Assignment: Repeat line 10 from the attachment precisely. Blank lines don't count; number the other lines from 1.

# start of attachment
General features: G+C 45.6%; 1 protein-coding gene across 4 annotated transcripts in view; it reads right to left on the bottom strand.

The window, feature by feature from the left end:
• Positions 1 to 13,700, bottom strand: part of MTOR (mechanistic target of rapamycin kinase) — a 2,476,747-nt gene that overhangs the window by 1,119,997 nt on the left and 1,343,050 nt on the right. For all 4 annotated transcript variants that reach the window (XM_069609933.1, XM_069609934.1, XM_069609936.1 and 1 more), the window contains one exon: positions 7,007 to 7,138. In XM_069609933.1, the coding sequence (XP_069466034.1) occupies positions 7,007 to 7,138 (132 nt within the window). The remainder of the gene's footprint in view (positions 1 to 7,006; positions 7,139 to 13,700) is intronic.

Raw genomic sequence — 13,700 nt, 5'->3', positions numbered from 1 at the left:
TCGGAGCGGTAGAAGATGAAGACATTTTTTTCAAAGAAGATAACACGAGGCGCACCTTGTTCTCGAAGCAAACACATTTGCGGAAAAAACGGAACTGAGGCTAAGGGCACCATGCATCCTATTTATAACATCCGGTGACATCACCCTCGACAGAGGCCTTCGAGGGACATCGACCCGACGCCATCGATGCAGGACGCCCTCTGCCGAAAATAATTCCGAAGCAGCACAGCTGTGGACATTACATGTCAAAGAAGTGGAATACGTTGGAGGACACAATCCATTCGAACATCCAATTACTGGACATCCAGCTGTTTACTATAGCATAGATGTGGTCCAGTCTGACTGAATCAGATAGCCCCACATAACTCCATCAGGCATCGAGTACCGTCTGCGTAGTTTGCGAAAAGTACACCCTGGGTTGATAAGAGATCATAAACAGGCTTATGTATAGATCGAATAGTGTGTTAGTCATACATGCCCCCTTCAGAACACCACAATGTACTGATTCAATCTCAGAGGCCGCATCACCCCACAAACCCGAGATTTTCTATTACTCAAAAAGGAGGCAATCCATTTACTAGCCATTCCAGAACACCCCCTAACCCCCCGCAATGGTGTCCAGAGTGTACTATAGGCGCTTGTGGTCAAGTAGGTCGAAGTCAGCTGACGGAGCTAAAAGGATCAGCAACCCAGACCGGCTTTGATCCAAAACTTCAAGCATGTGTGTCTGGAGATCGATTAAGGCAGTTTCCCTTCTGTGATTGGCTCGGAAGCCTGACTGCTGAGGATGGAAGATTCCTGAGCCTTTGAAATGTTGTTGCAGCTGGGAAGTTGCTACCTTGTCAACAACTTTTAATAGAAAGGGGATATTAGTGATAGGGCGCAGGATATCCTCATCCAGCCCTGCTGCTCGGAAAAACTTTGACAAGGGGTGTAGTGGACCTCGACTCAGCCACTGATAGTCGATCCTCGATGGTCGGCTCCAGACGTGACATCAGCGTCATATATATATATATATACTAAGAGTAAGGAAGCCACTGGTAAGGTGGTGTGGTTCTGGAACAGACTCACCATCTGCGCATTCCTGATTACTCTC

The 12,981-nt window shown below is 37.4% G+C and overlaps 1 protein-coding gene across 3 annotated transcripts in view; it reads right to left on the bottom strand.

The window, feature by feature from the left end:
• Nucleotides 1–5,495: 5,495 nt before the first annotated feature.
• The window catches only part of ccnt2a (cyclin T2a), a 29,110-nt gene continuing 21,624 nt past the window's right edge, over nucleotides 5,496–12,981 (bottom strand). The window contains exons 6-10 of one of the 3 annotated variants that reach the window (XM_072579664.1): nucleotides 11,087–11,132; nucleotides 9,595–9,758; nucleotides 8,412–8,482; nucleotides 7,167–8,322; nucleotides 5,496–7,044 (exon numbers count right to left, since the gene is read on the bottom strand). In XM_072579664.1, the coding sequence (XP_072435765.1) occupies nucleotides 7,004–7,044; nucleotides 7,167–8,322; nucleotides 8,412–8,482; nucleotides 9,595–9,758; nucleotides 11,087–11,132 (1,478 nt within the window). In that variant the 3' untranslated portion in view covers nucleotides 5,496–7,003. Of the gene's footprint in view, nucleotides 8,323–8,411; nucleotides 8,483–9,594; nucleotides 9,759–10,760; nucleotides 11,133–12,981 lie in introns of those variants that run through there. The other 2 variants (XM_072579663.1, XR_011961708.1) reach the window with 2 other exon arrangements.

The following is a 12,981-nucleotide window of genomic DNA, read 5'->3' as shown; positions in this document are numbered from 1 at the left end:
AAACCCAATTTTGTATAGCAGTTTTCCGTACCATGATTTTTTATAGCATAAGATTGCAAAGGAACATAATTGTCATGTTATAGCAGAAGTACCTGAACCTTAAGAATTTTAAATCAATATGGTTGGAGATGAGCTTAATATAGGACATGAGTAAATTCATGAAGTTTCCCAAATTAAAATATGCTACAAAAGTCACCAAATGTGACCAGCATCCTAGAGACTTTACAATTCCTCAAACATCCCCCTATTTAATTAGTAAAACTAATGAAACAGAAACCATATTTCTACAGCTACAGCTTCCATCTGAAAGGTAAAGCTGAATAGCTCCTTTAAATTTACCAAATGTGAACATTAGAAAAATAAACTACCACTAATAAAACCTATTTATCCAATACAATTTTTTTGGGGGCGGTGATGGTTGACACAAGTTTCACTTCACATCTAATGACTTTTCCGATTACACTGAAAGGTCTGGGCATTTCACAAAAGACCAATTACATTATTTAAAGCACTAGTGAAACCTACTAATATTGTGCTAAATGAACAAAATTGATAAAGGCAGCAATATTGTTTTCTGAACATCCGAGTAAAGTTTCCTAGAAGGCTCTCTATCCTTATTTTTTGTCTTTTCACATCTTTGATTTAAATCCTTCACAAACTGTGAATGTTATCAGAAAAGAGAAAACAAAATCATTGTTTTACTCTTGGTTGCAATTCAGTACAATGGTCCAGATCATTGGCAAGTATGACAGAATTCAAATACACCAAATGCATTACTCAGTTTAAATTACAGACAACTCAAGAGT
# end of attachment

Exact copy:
The following is a 12,981-nucleotide window of genomic DNA, read 5'->3' as shown; positions in this document are numbered from 1 at the left end: